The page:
The science curriculum at The Oldershaw School is designed create knowledgeable, scientifically literate learners who recognise science in a variety of natural and industrial phenomena around them. Learners should be able to engage with the world around them by explaining what is occurring in terms of scientific processes, allowing them to predict how things will behave and analyse the causes and results of a range of natural and industrial phenomena. The National Curriculum programme of study is used as the foundation of our curriculum, it is sequenced to ensure that the main scientific concepts grow in the minds of our learners. We provide high-quality learning experiences, which aim to reveal the breadth and depth of our rich science curriculum. Well planned lessons address the key misconceptions and focus on the key features of scientific enquiry, so that pupils learn to use a variety of approaches to answer scientific questions. Through practical work, scientific skills are developed, including the ability to hypothesise, interpret, analyse, conclude, and evaluate. Throughout this, we strive to deliver a personalised curriculum that considers the starting points of all our learners scaffolds their understanding so that they can make progress.
The Science Department aims to ensure that all learners:
The Year 7 journey begins with an introductory module developing the skills of students in a practical capacity. Highlighting the safety in labs, students have the chance to use some of the scientific equipment. Pupils move on to look at Forces and Motion this builds on their KS2 knowledge and is the first concept required to build a firm foundation for their science knowledge and understanding. The year 7 students will get their first taste of Chemistry when they study Particles, here they find models to explain material behaviours like changes of state. We move onto students being introduced to the principles of energy stores and transfers. Pupils will look at renewable and non-renewable energy. At the end of this term, we introduce the discipline of Biology when we study Cells, Tissues and Organs. Here we introduce the building blocks of life and use them to build the tissues and organs which make the diversity of animal and plant life around us. We then move on to the chemistry topic Reactions and pupils will be introduced to the ideas of chemical and physical reactions. Pupils will be able to determine if a reaction has taken place. There is lots of practical work which the pupils should be skilful enough to carry out themselves. The final unit of the year is Reproduction, where pupils do not just find out about the formation of new life but also consider the changes that will happen to their bodies in puberty.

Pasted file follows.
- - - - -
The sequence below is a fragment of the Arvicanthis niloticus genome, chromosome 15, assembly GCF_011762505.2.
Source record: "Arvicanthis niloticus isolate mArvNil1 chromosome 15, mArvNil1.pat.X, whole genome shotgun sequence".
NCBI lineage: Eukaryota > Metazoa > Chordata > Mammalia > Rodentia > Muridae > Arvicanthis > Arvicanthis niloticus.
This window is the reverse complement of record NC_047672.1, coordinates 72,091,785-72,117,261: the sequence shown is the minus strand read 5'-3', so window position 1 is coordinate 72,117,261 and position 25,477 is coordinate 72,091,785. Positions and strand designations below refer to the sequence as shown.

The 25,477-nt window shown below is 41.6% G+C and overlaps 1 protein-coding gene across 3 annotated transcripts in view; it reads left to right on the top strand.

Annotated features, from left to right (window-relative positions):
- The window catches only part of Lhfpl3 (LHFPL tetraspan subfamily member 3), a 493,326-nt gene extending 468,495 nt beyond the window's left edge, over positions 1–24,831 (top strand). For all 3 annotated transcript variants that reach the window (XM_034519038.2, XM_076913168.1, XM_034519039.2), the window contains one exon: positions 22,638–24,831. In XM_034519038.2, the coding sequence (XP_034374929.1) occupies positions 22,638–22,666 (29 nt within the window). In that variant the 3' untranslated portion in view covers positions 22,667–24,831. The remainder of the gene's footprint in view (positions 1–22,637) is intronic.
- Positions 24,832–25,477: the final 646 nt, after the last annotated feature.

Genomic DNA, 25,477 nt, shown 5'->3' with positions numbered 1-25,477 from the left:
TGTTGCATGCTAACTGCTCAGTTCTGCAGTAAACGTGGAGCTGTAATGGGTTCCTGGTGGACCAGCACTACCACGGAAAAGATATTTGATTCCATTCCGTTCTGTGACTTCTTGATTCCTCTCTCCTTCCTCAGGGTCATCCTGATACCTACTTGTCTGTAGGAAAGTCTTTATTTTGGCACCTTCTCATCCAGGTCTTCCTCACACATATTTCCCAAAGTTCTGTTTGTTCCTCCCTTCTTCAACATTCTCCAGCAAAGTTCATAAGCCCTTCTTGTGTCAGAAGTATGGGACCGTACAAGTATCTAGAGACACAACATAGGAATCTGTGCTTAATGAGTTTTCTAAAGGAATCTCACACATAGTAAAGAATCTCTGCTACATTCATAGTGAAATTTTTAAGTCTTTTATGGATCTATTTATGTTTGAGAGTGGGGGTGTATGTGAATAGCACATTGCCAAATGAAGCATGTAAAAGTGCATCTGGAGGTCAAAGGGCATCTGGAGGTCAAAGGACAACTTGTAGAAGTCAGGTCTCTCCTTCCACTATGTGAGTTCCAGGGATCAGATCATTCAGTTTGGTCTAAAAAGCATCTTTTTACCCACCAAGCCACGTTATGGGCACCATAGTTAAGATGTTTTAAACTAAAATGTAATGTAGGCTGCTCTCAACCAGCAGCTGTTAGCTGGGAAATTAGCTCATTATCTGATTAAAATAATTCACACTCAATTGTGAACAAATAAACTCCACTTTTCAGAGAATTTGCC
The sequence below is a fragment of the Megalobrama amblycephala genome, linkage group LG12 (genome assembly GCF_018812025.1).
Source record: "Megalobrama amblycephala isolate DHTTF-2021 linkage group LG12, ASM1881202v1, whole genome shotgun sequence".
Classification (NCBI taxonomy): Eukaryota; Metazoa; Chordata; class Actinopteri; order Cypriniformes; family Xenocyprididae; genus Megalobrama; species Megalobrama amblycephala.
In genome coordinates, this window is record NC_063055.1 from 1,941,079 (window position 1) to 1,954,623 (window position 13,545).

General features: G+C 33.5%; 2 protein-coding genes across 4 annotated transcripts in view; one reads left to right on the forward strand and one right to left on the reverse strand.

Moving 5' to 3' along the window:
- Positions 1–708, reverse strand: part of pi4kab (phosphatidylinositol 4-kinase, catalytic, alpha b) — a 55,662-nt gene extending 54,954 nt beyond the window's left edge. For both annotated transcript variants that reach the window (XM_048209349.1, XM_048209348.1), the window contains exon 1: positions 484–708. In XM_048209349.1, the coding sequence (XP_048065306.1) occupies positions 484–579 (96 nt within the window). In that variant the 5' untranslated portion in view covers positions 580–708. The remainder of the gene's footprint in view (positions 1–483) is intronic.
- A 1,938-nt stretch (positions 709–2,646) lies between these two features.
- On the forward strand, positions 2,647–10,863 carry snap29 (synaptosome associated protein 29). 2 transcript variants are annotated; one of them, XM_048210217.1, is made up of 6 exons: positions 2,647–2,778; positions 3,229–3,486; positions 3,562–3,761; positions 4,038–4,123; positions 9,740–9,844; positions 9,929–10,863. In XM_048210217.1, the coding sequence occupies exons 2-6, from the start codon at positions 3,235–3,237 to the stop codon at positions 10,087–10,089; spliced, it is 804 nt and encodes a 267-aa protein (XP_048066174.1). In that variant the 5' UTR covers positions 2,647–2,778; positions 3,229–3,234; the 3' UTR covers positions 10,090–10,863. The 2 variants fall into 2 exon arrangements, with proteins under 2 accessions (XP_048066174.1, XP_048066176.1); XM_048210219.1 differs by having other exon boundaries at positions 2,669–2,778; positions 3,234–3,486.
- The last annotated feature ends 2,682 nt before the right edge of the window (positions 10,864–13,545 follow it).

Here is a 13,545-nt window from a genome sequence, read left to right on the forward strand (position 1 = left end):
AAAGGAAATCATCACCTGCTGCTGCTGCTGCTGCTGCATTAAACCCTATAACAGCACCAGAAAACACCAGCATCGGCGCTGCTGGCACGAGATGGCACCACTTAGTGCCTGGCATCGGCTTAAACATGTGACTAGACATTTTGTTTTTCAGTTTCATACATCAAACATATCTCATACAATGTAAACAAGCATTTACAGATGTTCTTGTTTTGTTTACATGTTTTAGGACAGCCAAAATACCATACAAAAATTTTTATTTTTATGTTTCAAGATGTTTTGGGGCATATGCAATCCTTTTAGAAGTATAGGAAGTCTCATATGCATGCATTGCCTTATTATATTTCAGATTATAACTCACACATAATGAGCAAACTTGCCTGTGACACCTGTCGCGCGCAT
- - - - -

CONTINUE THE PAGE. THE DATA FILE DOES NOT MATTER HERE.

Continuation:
The Year 8 journey begins with an introductory unit developing practical skills. After reminding them about safety in labs, the students then carry out an investigation. We then move on to learn about how our bodies work to perform vital functions. Students will discover how food is digested and what we must consume to keep ourselves fit and healthy. Pupils move on to look at Atoms and the Periodic table. Here pupils find out about all the elements that make up the building blocks of chemistry. We then move on to pupils looking at the properties and uses of waves with a focus on light and space. Students will discover how humans see and the structures involved. They then move onto the electromagnetic spectrum and the uses and dangers of the waves all around us in the universe. Pupils then investigate how electricity flows through circuits and is used to power the devices in our homes. They will have the opportunity to design and build their own circuits to test ideas and theories in physics. We end the year with an examination of how the oxygen and glucose we extract from our environments is combined to release the energy we need to survive. Students will also look at how our bodies react to exercise. The last unit of the year is Reactivity, which allows pupils to consider how elements interact with each other in similar situations. This allows students to find patterns in the reactions they study.